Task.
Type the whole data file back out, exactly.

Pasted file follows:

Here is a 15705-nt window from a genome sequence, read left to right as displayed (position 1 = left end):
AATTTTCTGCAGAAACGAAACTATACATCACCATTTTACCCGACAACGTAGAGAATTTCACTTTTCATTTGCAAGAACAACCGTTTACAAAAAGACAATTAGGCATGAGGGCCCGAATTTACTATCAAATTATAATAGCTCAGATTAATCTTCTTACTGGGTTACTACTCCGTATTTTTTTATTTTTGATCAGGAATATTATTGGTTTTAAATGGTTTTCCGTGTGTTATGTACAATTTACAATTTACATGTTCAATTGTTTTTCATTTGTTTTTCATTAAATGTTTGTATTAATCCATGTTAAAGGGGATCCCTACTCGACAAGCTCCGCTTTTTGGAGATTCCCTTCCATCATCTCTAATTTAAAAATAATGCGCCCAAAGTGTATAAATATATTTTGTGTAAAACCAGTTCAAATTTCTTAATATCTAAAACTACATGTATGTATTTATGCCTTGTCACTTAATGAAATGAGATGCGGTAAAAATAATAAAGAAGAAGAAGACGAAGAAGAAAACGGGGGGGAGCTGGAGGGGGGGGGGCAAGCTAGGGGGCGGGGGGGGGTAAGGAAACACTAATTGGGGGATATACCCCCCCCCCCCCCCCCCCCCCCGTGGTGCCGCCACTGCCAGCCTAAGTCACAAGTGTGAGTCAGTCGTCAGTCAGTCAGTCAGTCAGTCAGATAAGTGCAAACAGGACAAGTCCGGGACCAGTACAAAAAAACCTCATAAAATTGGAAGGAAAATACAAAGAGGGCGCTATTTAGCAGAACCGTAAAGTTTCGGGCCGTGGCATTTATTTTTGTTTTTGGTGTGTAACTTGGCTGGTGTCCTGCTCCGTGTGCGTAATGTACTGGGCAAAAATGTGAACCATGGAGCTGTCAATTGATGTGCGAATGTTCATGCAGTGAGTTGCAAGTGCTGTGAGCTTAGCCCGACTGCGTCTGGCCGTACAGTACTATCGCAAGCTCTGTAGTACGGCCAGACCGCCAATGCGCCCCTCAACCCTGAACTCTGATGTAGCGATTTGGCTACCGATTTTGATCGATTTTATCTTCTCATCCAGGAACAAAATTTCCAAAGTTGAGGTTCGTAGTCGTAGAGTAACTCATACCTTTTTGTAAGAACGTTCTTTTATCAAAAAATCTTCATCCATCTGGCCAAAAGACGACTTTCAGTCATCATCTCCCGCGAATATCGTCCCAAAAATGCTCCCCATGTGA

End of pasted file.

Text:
Here is a 15705-nt window from a genome sequence, read left to right as displayed (position 1 = left end):
AATTTTCTGCAGAAACGAAACTATACATCACCATTTTACCCGACAACGTAGAGAATTTCACTTTTCATTTGCAAGAACAACCGTTTACAAAAAGACAATTAGGCATGAGGGCCCGAATTTACTATCAAATTATAATAGCTCAGATTAATCTTCTTACTGGGTTACTACTCCGTATTTTTTTATTTTTGATCAGGAATATTATTGGTTTTAAATGGTTTTCCGTGTGTTATGTACAATTTACAATTTACATGTTCAATTGTTTTTCATTTGTTTTTCATTAAATGTTTGTATTAATCCATGTTAAAGGGGATCCCTACTCGACAAGCTCCGCTTTTTGGAGATTCCCTTCCATCATCTCTAATTTAAAAATAATGCGCCCAAAGTGTATAAATATATTTTGTGTAAAACCAGTTCAAATTTCTTAATATCTAAAACTACATGTATGTATTTATGCCTTGTCACTTAATGAAATGAGATGCGGTAAAAATAATAAAGAAGAAGAAGACGAAGAAGAAAACGGGGGGGAGCTGGAGGGGGGGGGGCAAGCTAGGGGGCGGGGGGGGGTAAGGAAACACTAATTGGGGGATATACCCCCCCCCCCCCCCCCCCCCCCGTGGTGCCGCCACTGCCAGCCTAAGTCACAAGTGTGAGTCAGTCGTCAGTCAGTCAGTCAGTCAGTCAGATAAGTGCAAACAGGACAAGTCCGGGACCAGTACAAAAAAACCTCATAAAATTGGAAGGAAAATACAAAGAGGGCGCTATTTAGCAGAACCGTAAAGTTTCGGGCCGTGGCATTTATTTTTGTTTTTGGTGTGTAACTTGGCTGGTGTCCTGCTCCGTGTGCGTAATGTACTGGGCAAAAATGTGAACCATGGAGCTGTCAATTGATGTGCGAATGTTCATGCAGTGAGTTGCAAGTGCTGTGAGCTTAGCCCGACTGCGTCTGGCCGTACAGTACTATCGCAAGCTCTGTAGTACGGCCAGACCGCCAATGCGCCCCTCAACCCTGAACTCTGATGTAGCGATTTGGCTACCGATTTTGATCGATTTTATCTTCTCATCCAGGAACAAAATTTCCAAAGTTGAGGTTCGTAGTCGTAGAGTAACTCATACCTTTTTGTAAGAACGTTCTTTTATCAAAAAATCTTCATCCATCTGGCCAAAAGACGACTTTCAGTCATCATCTCCCGCGAATATCGTCCCAAAAATGCTCCCCATGTGA